There are a lot of events that lead me to the lifestyle I’ve chosen. But as far as my need for adventure, there is one happening that clearly started it all. It was a trip I took to Cedar Point junior year of high school that put the wheels in motion for what I must honestly say has been an almost spiritual experience.

Cedar Point is a 364-acre amusement park located in Sandusky, Ohio on a little peninsula jutting into Lake Erie. But saying Cedar Point is merely an amusement park does not do it justice. It holds the record for most roller coasters (17) and as of 2008 has 75 rides which is more than anywhere else in the world. The area also consists of a mile long beach, an outdoor and indoor waterpark (Soak City and Castaway Bay respectively), two marinas, and Challenge Park; a fun center which contains activities like go-kart racing and miniature golf.

Did you know?- Cedar Point has been voted “Best Amusement Park in the World” by Amusement Today for the past eleven years!

Opened in 1870, the park is the second oldest in North America. During the 1860s the peninsula’s indigenous landscape was replaced with housings for four artillery pieces to guard access to the Confederate POW camp on nearby Johnson’s Island. After the Civil War, the area returned to use as a public picnic area until Louis Zistel, a German immigrant, bought the land.

While I could fill an entire book describing every turn on every ride, I’ve selected the three most popular rides to wet your whistle.

#3- Raptor

Opened in 1994, the Raptor was the first steel inverted roller coaster to incorporate a “cobra role” in its design. While the Golden Ticket Awards rewarded it at 22nd place for best steel coaster in the world for 2009, this ride is too nostalgic to pass up.


• 137 feet high
• 57 mph max speed
• 119 foot drop
• 100 foot loop
• 2 cobra rolls
• Zero-g roll
• 2 corkscrews

#2- Millenium Force

Longest steel coaster in the United States coming in at 6,595 feet. The Millenium Force has been ranked number one in Amuesment Today five times since 2001, and has never been lower than 2nd since opening in 2000.

Did you know?- After 2007, the Millenium Force had given out more than 12 million rides!


• 310 feet high
• 300 foot drop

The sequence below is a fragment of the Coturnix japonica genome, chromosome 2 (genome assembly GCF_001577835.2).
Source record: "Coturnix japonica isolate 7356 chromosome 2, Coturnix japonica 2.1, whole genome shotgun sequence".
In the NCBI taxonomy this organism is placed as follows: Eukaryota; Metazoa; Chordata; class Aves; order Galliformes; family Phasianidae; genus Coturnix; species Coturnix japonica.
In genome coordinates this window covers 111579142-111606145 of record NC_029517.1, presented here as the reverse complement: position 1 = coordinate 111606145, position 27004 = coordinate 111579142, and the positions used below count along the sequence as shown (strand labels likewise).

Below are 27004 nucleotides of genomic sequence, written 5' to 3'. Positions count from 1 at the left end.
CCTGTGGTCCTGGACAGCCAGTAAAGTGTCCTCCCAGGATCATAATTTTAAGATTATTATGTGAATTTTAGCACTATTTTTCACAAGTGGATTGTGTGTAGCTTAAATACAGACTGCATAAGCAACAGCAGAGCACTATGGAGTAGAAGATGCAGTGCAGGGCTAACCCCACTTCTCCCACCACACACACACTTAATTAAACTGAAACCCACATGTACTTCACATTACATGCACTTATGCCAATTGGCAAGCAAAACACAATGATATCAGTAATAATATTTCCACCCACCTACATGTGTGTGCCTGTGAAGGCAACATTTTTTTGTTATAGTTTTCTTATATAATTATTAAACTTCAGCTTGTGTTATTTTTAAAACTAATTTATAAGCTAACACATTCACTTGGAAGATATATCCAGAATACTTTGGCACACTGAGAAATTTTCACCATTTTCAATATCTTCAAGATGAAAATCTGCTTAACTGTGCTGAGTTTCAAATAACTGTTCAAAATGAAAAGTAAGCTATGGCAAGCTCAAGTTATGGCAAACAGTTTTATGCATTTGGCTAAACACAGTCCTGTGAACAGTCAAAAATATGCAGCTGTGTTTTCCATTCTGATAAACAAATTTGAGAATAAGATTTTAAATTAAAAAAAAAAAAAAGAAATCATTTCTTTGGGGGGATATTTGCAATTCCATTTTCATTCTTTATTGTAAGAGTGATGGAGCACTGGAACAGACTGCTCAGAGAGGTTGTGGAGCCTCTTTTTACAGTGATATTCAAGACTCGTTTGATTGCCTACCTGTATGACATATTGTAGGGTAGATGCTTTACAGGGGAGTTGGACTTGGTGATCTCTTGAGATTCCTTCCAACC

• 93 mph max speed

#1- Top Thrill Dragster

Opened in 2003, Top Thrill Dragster is a steel, hydraulically-launched roller coaster coming in at 420 feet tall. The tallest in the world, it has only been surpassed in speed by Kingda Ka at Six Flags Resort. This ride accelerates you to 120 mph in only 3.8 seconds!

Saturday, January 16, 2010

The Overlook Hotel

If you love reading novels, you no doubt like a good thriller every now and then. And there’s no one better at writing thrillers than the king of scary, Stephen King. (See what I did there, I made a joke.) You may have read some of his later works like the Cell series, but if you’re a true fan you’ve read the book that put him on the map; The Shining. And if you want to understand the insane and demented that is his book, you need to visit the place that inspired King’s greatest work.

The Overlook Hotel firstly is a fictional place. Actually known as the Stanley Hotel, this renowned building is claimed to be the most popular hotel in all of the Rockies. A 138-room Georgian in Estes Park, Colorado, its construction is responsible by Freelan O. Stanley of the famous Stanley Steamer Company.

Opened in 1909, its rooms have hosted countless numbers of celebrities including the Titanic survivor Margaret Brown, John Philip Sousa, Theodore Roosevelt, and the Emperor and Empress of Japan. The Stanley Hotel is also listed on the National Register of Historic Places.

While still a prestigious hotel, since The Shining’s releasing it has incorporated its newfound stardom into its everyday workings. For a simple fee of $15.00 per person, a group of 25 can be guided through the building’s seasoned halls looking for remnants of a world long gone. You will even be led into the book’s acclaimed Room 217 where the novel first takes off and the core of the book’s plot was created. However, you must be 5 years of age or older to enter.

Did you know?- The hotel shows the uncut R-rated version of Stanley Kubrick's The Shining continuously on Channel 42 on guest room televisions.

The notion of the hotel being haunted is not just founded in King’s work, but in the history of the surrounding land. Stanley built his masterpiece on land purchased from the English Earl, Lord Dunraven. Dunraven came to the area in 1872 while on a hunting trip. During his stay he built a hunting lodge, cabin, and hotel for his guests. He also illegally homesteaded up to 15,000 acres in an unsuccessful attempt to create a private hunting preserve. The Earl was finally run out of the area after trying to swindle folks out of their land and money.